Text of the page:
Mary Queen of Scots, the controversial 16th century royal figure, met a rather (spoiler alert) grisly end. And it all had to do with a cracked code. But how did Mary actually send her secret messages—the ones that she ultimately lost her head over?
Mary communicated using a cipher that she changed repeatedly, substituting letters for different symbols and essentially creating a new alphabet that could be deciphered by anyone who had the code. She wrote letters communicating with Catholic allies (England wasn’t too happy with the fact that she was a Protestant) and would hide them in a hollowed out bung inside beer barrels that could be smuggled to the receiver.
But in 1586, Mary was found out and entrapped by people who believed she wanted to have Queen Elizabeth I killed (Mary would have taken the throne if that had happened) after her code was broken. The cipher she used is below, courtesy of the Black Chamber.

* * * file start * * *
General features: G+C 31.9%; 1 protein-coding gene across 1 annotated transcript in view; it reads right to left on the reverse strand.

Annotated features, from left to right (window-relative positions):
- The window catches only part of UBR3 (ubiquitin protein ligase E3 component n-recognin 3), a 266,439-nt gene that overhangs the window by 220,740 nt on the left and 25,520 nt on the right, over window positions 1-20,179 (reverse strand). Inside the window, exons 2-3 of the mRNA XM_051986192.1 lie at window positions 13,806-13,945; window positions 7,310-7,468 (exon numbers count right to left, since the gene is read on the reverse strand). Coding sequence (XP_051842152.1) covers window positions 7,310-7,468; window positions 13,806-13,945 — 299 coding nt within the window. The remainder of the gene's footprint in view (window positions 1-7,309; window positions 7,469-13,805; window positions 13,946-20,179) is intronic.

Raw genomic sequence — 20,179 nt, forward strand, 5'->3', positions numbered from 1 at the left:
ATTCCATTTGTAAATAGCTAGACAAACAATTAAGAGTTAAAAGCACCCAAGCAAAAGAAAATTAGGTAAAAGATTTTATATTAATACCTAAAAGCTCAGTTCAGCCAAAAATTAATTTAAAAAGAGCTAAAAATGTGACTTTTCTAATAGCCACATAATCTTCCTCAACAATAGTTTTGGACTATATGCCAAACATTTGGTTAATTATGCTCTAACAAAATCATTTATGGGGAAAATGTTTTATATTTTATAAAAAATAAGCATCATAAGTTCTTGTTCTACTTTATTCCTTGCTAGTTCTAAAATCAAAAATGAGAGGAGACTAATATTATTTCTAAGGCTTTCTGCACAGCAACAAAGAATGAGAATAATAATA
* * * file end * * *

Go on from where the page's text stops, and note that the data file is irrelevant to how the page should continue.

National Geographic covered the scandal for TV and you can watch a clip here if you want to learn more. It’s pretty interesting.
The video helps explain how it all came unravelled for Mary, Queen of Scots:
She’s unaware at the time that the English state, particularly Francis Walsingham, the secretary of state, has employed a man named Thomas Phelippes, who’s a brilliant cryptographer who has what to the English is a new method of cracking these codes.
It’s known as frequency analysis and works by studying how commonly used letters appear when enciphered.
Mary, Queen of Scots has gotten extra attention lately thanks to a new Hollywood blockbuster that comes out next month. Admittedly, I haven’t seen the movie yet, so I don’t even know how the story of Mary’s cipher is covered.
Featured image: National Geographic Channel